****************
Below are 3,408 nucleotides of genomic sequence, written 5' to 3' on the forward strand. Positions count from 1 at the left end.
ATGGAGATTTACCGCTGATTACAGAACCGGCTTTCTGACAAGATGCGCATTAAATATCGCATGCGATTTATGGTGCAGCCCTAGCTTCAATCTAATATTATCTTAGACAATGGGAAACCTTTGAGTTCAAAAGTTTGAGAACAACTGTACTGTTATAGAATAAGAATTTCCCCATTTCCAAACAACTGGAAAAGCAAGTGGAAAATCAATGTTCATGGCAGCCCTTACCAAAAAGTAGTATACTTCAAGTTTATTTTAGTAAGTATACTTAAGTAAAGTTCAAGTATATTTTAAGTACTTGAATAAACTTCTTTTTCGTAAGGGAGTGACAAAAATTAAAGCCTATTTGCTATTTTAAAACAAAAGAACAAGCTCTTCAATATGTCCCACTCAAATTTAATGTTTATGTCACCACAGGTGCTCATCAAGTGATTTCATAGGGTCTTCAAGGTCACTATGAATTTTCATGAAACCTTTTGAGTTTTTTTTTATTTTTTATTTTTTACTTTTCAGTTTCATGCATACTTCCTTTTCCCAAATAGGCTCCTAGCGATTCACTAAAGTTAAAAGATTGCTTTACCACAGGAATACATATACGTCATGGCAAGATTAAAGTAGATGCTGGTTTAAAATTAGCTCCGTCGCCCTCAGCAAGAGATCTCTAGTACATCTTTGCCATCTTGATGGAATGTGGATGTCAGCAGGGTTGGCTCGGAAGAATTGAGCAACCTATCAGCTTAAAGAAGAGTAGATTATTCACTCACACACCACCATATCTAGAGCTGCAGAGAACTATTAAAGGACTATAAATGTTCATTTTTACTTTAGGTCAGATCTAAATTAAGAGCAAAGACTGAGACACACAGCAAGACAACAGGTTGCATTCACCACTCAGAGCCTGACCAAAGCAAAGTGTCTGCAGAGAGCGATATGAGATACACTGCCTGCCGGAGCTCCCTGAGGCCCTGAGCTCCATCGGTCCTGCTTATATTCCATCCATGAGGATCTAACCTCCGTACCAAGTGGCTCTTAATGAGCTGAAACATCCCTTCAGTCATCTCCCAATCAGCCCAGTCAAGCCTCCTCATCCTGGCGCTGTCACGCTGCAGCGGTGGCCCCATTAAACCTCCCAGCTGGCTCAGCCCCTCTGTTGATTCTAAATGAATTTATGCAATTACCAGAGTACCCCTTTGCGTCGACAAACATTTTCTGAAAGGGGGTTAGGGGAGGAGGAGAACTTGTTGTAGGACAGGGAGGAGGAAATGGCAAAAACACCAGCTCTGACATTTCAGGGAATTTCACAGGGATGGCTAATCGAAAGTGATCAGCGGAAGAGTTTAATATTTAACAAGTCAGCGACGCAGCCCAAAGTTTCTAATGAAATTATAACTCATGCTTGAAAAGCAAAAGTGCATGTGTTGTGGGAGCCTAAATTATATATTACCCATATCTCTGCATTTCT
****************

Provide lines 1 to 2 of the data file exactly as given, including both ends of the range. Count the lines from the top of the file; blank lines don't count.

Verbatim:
Below are 3,408 nucleotides of genomic sequence, written 5' to 3' on the forward strand. Positions count from 1 at the left end.
ATGGAGATTTACCGCTGATTACAGAACCGGCTTTCTGACAAGATGCGCATTAAATATCGCATGCGATTTATGGTGCAGCCCTAGCTTCAATCTAATATTATCTTAGACAATGGGAAACCTTTGAGTTCAAAAGTTTGAGAACAACTGTACTGTTATAGAATAAGAATTTCCCCATTTCCAAACAACTGGAAAAGCAAGTGGAAAATCAATGTTCATGGCAGCCCTTACCAAAAAGTAGTATACTTCAAGTTTATTTTAGTAAGTATACTTAAGTAAAGTTCAAGTATATTTTAAGTACTTGAATAAACTTCTTTTTCGTAAGGGAGTGACAAAAATTAAAGCCTATTTGCTATTTTAAAACAAAAGAACAAGCTCTTCAATATGTCCCACTCAAATTTAATGTTTATGTCACCACAGGTGCTCATCAAGTGATTTCATAGGGTCTTCAAGGTCACTATGAATTTTCATGAAACCTTTTGAGTTTTTTTTTATTTTTTATTTTTTACTTTTCAGTTTCATGCATACTTCCTTTTCCCAAATAGGCTCCTAGCGATTCACTAAAGTTAAAAGATTGCTTTACCACAGGAATACATATACGTCATGGCAAGATTAAAGTAGATGCTGGTTTAAAATTAGCTCCGTCGCCCTCAGCAAGAGATCTCTAGTACATCTTTGCCATCTTGATGGAATGTGGATGTCAGCAGGGTTGGCTCGGAAGAATTGAGCAACCTATCAGCTTAAAGAAGAGTAGATTATTCACTCACACACCACCATATCTAGAGCTGCAGAGAACTATTAAAGGACTATAAATGTTCATTTTTACTTTAGGTCAGATCTAAATTAAGAGCAAAGACTGAGACACACAGCAAGACAACAGGTTGCATTCACCACTCAGAGCCTGACCAAAGCAAAGTGTCTGCAGAGAGCGATATGAGATACACTGCCTGCCGGAGCTCCCTGAGGCCCTGAGCTCCATCGGTCCTGCTTATATTCCATCCATGAGGATCTAACCTCCGTACCAAGTGGCTCTTAATGAGCTGAAACATCCCTTCAGTCATCTCCCAATCAGCCCAGTCAAGCCTCCTCATCCTGGCGCTGTCACGCTGCAGCGGTGGCCCCATTAAACCTCCCAGCTGGCTCAGCCCCTCTGTTGATTCTAAATGAATTTATGCAATTACCAGAGTACCCCTTTGCGTCGACAAACATTTTCTGAAAGGGGGTTAGGGGAGGAGGAGAACTTGTTGTAGGACAGGGAGGAGGAAATGGCAAAAACACCAGCTCTGACATTTCAGGGAATTTCACAGGGATGGCTAATCGAAAGTGATCAGCGGAAGAGTTTAATATTTAACAAGTCAGCGACGCAGCCCAAAGTTTCTAATGAAATTATAACTCATGCTTGAAAAGCAAAAGTGCATGTGTTGTGGGAGCCTAAATTATATATTACCCATATCTCTGCATTTCT